New Zealand Coach Allan Bunting said: “The way that I see it is that everyone starts level. What’s happened in the past has been the past and it’s who steps out on the field and makes the most of those 14 minutes each game. It’s an Olympic sport so you’re got to be ready for the best against each team.”
USA Women’s Coach Chris Brown said: “Our experience at the Olympics has been brilliant so far. The atmosphere in the village is one of a kind. We’ve had a sevens style week of training in the sense that we've been excellent at times and have had some other moments where we've had to find a way to get back on track.
“The biggest challenge for us will be finding a way to allow ourselves to be free in the moment. That's the key to playing at our absolute best. When we stop trying to control the what ifs and focus on being present and loving the emotional roller coaster of the game, the result follows suit.
Great Britain women’s co-captain Meg Jones said: “We’ve spent the last week refining the final details and we’re really looking forward to the competition kicking off. The biggest thing for us will be stepping onto the pitch after the year that we’ve all had and we’re just so excited. We’ve got huge aspirations for this group, we really want to be contenders and we’ve got a lot of belief in ourselves.”
Great Britain women’s co-captain Abbie Brown: “We’re feeling well prepared and we’re dreaming big for this tournament. We have our sights set on that gold medal, but alongside that, we’re hoping that we can inspire and carve the path for future sevens players which is something that we’re very passionate about as a group.”
Canada Women’s Captain Ghislaine Landry said: “The opportunity to go to another Olympic Games with this team is very exciting. For the last five years, we've been training hard and hunting down podium finishes. I’m proud of our team and I know we are heading into the Games with a ton of talent and huge potential. We can’t wait to show Canada, and the world, how fast and exciting rugby sevens is.”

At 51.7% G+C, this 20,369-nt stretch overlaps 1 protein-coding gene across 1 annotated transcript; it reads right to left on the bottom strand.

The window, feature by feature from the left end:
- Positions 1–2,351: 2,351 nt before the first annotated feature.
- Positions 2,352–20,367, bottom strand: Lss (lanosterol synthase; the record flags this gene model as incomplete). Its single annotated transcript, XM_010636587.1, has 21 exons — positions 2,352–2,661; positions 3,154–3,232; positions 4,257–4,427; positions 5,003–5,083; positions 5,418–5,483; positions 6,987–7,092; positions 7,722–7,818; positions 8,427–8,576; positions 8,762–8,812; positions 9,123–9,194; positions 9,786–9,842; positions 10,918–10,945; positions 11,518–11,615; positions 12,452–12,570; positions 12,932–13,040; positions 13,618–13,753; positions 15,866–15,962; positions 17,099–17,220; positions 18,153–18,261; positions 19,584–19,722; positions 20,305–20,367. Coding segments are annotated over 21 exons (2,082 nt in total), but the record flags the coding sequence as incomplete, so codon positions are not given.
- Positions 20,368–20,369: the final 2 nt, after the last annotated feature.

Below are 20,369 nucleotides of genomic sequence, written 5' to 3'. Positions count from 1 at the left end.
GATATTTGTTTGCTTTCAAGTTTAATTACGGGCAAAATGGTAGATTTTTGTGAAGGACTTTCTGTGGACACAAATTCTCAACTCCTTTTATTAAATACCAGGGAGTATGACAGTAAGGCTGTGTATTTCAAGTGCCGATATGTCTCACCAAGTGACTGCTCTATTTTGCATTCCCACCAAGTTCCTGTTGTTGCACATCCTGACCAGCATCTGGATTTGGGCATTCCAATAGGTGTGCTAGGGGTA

To ensure teams are as best prepared as possible to perform on the greatest sporting stage of all, World Rugby has invested US$4 million into Olympic qualified unions’ sevens programmes and towards the costs of hosting a number of high-performance pre-Olympic preparation events.
Rugby sevens’ first appearance at Rio 2016 had a profound, game-changing effect, attracting an estimated 30 million new fans globally. The dynamic, action-packed nature of rugby sevens has captured the attention of fans around the world, with research showing women and the 18-24 age group were the most strongly supportive of sevens’ fit with the Olympics.
In a sign of the respect shown towards rugby’s values, and a reflection of how well sevens was received on its Games debut in Rio, four players from different countries were awarded the honour of carrying the flag for their country at the Opening Ceremony on Friday, including women’s players Sarah Hirini (New Zealand) and Rusila Nagasau (Fiji).
Women’s rugby is experiencing unprecedented growth in recent years – more than 2.7 million women and girls are currently playing globally, making up a quarter of the world’s playing population. Latest Nielsen Research for World Rugby has reported women’s rugby is on the rise with interest in established markets up to 45 per cent and in emerging markets to 27 per cent, a 15 and 22 per cent increase since 2018, respectively.
World Rugby recently launched the ‘Team Powered’ Women in Rugby marketing campaign, which aims to inspire more women and girls to play and watch the sport. For more information visit www.Women.Rugby.Distributed by APO Group on behalf of World Rugby.
© Press Release 2021